Florida And New York Redistricting May Determine The Outcome Of The 2022 Election

Democrats in the New York State Legislature control redistricting if an independent commission cannot draw the lines. A bipartisan board has drawn plans opposed last in the New York State Assembly and Senate. The board has another opportunity to define district boundaries before the Legislature has the option to define boundaries on behalf of Democrats. This move would result in three or four extra seats and a significant shift for Democrats.

The commission in control of the redistricting cycle was the brainchild of Democrats and Republicans who wanted the appearance of bipartisanship. However, the Democrats control the state legislature and the backup plan in the board fails to act. It means it is in the interest of Democrats on the committee to obstruct any decision and delay the process until it is kicked to Albany, the state capitol.

A New York court drew the state’s districts in 2012. The state’s current breakdown is between 19 Democrat and 8 Republican districts. Six regions are considered swing districts, flipping between parties at some point in the last ten years.

Democrats want to gerrymander the Republican Nicole Malliotakis in the eleventh Congressional District, representing the vigorously Republican Staten Island. Democrats want to incorporate Staten Island in strongholds within Brooklyn or Manhattan. It would secure a greater percentage of the state legislature to go in lockstep with Democrat Kathy Hochul and her COVID-19 mandates, controlling tyranny and taxing insanity.

In the meantime, Republican Governor of Florida Ron DeSantis overturned redistricting. He presented his proposal to establish stronger Republican districts. DeSantis offered a new gerrymandered map to the Republican-controlled Florida House and Senate. DeSantis is signaling that he rejects the weaker proposal in the Senate that may allow more Democrats to be elected in a strongly conservative state through redistricting.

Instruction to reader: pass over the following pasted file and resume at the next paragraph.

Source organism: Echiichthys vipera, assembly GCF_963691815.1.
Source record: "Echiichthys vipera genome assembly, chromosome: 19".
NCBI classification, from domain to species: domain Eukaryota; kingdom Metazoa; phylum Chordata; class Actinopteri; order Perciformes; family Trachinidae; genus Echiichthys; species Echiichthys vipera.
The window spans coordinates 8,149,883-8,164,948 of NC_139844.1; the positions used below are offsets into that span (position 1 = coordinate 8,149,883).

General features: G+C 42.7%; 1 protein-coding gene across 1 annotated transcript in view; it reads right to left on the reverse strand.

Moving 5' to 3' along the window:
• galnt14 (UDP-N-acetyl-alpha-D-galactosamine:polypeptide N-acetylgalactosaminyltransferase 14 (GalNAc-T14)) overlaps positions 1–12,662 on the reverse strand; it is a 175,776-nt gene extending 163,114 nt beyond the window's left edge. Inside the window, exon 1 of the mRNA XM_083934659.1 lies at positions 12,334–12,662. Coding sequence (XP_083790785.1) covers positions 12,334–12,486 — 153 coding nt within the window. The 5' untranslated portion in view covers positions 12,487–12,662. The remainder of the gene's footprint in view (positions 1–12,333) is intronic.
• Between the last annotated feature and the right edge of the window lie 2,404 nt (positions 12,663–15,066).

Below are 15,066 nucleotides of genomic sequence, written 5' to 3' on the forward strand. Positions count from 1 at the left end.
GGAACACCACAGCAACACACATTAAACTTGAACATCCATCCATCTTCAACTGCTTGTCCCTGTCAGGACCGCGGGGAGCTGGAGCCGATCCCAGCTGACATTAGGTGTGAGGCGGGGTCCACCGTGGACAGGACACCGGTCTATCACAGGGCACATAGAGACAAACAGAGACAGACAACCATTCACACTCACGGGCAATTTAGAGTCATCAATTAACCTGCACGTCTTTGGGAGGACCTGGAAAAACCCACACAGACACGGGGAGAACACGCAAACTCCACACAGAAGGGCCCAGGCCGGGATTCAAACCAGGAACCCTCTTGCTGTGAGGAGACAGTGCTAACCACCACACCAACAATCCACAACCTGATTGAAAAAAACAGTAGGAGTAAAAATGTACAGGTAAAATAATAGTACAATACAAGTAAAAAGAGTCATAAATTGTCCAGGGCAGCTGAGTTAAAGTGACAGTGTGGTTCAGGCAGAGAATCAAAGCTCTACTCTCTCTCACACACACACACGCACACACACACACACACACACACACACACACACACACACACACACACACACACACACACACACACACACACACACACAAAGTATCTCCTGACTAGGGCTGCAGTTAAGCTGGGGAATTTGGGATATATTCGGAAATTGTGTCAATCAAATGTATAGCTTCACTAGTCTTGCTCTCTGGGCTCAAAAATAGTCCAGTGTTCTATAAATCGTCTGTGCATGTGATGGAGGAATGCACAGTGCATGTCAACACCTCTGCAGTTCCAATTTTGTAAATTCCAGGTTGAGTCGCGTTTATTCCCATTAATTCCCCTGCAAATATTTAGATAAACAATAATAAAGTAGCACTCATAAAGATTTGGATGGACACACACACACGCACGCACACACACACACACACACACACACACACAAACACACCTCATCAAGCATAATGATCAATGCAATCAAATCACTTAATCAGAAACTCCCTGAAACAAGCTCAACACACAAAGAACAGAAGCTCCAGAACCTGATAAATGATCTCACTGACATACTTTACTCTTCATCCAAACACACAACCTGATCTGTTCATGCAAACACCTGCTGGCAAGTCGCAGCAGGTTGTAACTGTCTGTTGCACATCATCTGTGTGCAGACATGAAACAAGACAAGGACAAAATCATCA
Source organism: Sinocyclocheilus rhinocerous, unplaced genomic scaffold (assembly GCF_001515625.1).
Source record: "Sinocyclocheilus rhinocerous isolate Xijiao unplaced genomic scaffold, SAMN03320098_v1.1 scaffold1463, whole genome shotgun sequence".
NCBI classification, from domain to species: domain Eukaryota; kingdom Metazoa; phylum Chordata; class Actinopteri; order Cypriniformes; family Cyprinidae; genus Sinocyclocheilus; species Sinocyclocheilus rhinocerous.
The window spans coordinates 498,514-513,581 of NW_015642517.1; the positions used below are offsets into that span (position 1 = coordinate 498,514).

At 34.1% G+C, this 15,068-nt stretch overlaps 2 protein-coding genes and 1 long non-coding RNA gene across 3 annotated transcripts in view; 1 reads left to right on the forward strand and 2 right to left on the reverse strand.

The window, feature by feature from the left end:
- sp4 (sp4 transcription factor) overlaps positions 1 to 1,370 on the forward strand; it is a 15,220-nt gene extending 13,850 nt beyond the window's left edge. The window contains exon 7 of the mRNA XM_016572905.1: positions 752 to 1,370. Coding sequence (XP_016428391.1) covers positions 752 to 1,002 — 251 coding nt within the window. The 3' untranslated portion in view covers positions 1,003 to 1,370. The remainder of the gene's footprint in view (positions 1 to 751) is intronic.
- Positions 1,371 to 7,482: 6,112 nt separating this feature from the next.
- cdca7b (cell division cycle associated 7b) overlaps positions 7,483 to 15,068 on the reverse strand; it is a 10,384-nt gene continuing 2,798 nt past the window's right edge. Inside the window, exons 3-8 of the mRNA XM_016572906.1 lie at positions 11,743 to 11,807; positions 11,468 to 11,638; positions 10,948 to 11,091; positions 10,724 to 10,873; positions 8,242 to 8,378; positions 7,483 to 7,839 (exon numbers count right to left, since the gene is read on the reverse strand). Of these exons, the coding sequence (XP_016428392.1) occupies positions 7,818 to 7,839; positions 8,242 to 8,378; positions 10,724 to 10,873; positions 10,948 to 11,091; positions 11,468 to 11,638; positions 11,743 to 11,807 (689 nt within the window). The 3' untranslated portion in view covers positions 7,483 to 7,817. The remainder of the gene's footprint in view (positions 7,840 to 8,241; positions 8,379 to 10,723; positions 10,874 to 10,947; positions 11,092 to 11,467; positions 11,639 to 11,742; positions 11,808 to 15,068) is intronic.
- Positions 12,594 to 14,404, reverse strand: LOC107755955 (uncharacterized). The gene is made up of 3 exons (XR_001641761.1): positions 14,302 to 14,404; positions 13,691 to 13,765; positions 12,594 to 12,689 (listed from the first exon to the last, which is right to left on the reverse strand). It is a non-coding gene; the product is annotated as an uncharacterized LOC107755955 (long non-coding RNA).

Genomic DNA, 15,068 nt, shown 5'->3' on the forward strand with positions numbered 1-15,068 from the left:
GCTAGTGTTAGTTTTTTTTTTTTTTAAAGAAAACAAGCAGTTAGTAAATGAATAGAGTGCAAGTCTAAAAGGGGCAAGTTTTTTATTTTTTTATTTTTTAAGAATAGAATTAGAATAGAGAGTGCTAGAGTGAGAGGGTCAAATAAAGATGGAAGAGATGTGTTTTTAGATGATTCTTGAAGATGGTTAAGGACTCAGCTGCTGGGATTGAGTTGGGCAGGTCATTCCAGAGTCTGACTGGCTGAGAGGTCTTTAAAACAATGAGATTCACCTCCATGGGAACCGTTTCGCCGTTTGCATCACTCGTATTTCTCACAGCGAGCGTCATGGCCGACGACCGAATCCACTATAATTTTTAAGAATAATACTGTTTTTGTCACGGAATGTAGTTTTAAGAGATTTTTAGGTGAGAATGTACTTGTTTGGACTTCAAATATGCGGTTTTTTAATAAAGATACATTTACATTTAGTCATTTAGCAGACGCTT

Florida will have 28 seats in Congress in 2022. The Florida Senate’s proposition has 16 Republican-leaning districts and 12 Democrat, while DeSantis’ plans would shift the balance further to an 18 to 10 split.

DeSantis continues to push for more conservative policies and is vocal about his support for Republican causes throughout the nation. He is willing to push the political conversation and govern by using the power of his office to benefit the people of Florida with more conservative legislation. He needs all the help and support he can get to do that. If he can accomplish his goals, Democrats face a hopeless scene and will likely fail to pick up any House seats in the 2022 midterms.

DeSantis is discontent with the current plan and has legitimate worries about the future of the Republican party strategy for Florida. He promised to secure minority voting rights.

Florida remains a significant state for both parties, and the fight over redistricting will determine who controls many positions for the next decade. Democrat US House Representative Val Demings has abandoned her seat to run against Republican Senator Marco Rubio (FL). Proposed redistricting may alter the 25th Congressional District Republican Mario Díaz-Balart and endanger being flipped to the Democrats. In 2012 redistricting became buried in a four-year lawsuit after leftists used Florida’s Fair District constitutional amendments to contest the plan.

Writing for the Cook Political Report, David Wasserman forecasts a net GOP gain in redistricting after the 2020 census. Republican legislatures control 187 districts, and only 75 districts are in states controlled by Democrats. Let us hope that Republicans do their duty and assert their state authority to advance conservative principles with their power as duly elected representatives of their citizens.